Thinking about developing and implementing an estate plan can seem overwhelming, and it normally takes some time as you consider all the things that must be evaluated in planning an estate. This is where an estate planning professional, like a lawyer, accountant, or a friendly estate planner with the Tennessee Baptist Foundation can help you begin the process and guide you through it. These advisors can help you consider all the facets of your life in light of your desires for your estate and advise accordingly regarding the best way to plan your estate.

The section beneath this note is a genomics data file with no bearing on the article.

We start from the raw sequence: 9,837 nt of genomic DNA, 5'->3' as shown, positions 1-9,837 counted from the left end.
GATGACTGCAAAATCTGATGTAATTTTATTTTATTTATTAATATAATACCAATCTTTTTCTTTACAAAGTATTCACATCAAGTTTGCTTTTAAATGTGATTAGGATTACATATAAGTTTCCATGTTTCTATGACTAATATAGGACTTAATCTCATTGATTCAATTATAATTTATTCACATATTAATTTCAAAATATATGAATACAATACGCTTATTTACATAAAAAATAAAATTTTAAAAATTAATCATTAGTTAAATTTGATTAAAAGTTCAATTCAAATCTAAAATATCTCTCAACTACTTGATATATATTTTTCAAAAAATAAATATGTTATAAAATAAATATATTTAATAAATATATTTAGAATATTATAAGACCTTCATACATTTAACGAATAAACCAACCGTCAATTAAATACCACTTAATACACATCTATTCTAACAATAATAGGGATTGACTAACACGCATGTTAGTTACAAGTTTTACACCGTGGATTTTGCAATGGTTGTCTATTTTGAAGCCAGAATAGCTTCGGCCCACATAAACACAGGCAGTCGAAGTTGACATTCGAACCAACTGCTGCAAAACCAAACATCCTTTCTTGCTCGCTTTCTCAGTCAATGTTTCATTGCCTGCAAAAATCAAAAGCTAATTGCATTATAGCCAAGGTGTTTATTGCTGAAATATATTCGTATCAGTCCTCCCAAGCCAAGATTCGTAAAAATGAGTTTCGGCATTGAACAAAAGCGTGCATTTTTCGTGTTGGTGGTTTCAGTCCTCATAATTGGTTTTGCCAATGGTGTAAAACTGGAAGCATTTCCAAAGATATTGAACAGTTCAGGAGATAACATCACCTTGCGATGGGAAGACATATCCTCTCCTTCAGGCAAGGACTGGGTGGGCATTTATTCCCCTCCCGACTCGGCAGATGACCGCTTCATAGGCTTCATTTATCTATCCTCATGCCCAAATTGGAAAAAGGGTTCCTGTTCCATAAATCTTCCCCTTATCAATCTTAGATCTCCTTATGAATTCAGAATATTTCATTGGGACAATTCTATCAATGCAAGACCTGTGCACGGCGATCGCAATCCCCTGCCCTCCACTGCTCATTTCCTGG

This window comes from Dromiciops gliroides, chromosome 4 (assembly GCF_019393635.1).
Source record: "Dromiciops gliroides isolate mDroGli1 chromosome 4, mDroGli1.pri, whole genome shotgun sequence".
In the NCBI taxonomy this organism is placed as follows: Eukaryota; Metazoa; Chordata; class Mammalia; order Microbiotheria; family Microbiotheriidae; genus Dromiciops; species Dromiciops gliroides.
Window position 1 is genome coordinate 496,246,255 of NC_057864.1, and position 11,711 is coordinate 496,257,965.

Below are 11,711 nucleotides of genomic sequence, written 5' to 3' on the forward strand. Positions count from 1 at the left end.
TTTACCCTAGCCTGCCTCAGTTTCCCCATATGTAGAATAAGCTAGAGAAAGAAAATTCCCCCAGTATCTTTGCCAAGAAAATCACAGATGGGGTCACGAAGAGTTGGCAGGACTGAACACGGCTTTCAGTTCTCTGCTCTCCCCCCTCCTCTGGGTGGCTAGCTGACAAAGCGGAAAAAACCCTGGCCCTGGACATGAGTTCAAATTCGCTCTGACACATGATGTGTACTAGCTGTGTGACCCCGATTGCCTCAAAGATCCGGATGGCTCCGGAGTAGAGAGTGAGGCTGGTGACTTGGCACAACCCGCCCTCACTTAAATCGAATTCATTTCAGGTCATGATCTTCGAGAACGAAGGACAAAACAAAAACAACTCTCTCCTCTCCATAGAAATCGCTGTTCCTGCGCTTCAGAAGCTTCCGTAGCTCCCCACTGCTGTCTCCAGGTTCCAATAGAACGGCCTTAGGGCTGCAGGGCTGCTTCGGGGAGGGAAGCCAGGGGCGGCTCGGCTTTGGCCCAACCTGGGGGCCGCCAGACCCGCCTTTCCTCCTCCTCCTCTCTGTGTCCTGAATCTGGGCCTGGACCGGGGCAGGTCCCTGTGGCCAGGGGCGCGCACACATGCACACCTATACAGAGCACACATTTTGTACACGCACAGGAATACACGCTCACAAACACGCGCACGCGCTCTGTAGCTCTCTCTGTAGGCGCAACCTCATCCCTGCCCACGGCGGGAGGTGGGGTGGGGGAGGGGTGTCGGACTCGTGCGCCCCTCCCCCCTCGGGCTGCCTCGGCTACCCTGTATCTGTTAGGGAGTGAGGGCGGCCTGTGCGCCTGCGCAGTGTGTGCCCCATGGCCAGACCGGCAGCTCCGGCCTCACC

To quote the great theologian Jerry Reed in the Smokey and the Bandit theme song, you may feel like you have “a long way to go and a short time” to get to planning your estate, but the key is to get started. Take one step forward today and know you’re on your way to a well-planned future for your family.

Everyone has an estate, but not everyone has a plan. Do you have a plan? Take our 10 minute estate plan audit to get started.